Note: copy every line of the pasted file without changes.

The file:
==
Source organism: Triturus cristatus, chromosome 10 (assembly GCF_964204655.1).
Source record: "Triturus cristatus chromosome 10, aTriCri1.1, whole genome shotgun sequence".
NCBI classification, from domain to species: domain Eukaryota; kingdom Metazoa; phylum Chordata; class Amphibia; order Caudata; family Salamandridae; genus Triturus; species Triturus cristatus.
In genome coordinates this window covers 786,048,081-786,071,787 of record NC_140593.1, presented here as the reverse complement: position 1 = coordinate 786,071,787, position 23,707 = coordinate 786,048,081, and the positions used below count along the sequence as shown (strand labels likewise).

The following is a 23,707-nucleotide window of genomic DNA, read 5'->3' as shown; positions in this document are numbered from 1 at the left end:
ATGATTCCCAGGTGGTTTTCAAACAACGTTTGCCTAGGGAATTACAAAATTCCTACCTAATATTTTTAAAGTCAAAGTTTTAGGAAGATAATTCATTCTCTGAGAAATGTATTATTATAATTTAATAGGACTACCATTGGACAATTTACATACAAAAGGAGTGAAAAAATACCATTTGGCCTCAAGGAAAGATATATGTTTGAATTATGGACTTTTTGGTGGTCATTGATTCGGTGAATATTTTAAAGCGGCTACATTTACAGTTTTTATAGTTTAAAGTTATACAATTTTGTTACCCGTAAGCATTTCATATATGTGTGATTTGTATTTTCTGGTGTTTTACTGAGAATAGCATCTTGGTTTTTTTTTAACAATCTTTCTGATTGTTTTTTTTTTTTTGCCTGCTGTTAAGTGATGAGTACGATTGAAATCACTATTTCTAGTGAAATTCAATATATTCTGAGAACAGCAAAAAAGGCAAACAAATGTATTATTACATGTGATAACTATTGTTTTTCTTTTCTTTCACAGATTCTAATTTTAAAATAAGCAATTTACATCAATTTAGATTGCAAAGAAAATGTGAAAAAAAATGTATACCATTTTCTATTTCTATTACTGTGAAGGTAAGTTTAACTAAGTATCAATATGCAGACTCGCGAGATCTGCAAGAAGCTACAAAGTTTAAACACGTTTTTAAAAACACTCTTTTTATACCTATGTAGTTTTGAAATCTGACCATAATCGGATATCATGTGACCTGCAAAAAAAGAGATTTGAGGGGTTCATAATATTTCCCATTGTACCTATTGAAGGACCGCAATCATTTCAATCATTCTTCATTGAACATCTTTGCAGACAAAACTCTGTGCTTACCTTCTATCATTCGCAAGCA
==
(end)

Source organism: Triturus cristatus, chromosome 10 (assembly GCF_964204655.1).
Source record: "Triturus cristatus chromosome 10, aTriCri1.1, whole genome shotgun sequence".
NCBI classification, from domain to species: domain Eukaryota; kingdom Metazoa; phylum Chordata; class Amphibia; order Caudata; family Salamandridae; genus Triturus; species Triturus cristatus.
In genome coordinates this window covers 786,048,081-786,071,787 of record NC_140593.1, presented here as the reverse complement: position 1 = coordinate 786,071,787, position 23,707 = coordinate 786,048,081, and the positions used below count along the sequence as shown (strand labels likewise).

The following is a 23,707-nucleotide window of genomic DNA, read 5'->3' as shown; positions in this document are numbered from 1 at the left end:
ATGATTCCCAGGTGGTTTTCAAACAACGTTTGCCTAGGGAATTACAAAATTCCTACCTAATATTTTTAAAGTCAAAGTTTTAGGAAGATAATTCATTCTCTGAGAAATGTATTATTATAATTTAATAGGACTACCATTGGACAATTTACATACAAAAGGAGTGAAAAAATACCATTTGGCCTCAAGGAAAGATATATGTTTGAATTATGGACTTTTTGGTGGTCATTGATTCGGTGAATATTTTAAAGCGGCTACATTTACAGTTTTTATAGTTTAAAGTTATACAATTTTGTTACCCGTAAGCATTTCATATATGTGTGATTTGTATTTTCTGGTGTTTTACTGAGAATAGCATCTTGGTTTTTTTTTAACAATCTTTCTGATTGTTTTTTTTTTTTTGCCTGCTGTTAAGTGATGAGTACGATTGAAATCACTATTTCTAGTGAAATTCAATATATTCTGAGAACAGCAAAAAAGGCAAACAAATGTATTATTACATGTGATAACTATTGTTTTTCTTTTCTTTCACAGATTCTAATTTTAAAATAAGCAATTTACATCAATTTAGATTGCAAAGAAAATGTGAAAAAAAATGTATACCATTTTCTATTTCTATTACTGTGAAGGTAAGTTTAACTAAGTATCAATATGCAGACTCGCGAGATCTGCAAGAAGCTACAAAGTTTAAACACGTTTTTAAAAACACTCTTTTTATACCTATGTAGTTTTGAAATCTGACCATAATCGGATATCATGTGACCTGCAAAAAAAGAGATTTGAGGGGTTCATAATATTTCCCATTGTACCTATTGAAGGACCGCAATCATTTCAATCATTCTTCATTGAACATCTTTGCAGACAAAACTCTGTGCTTACCTTCTATCATTCGCAAGCA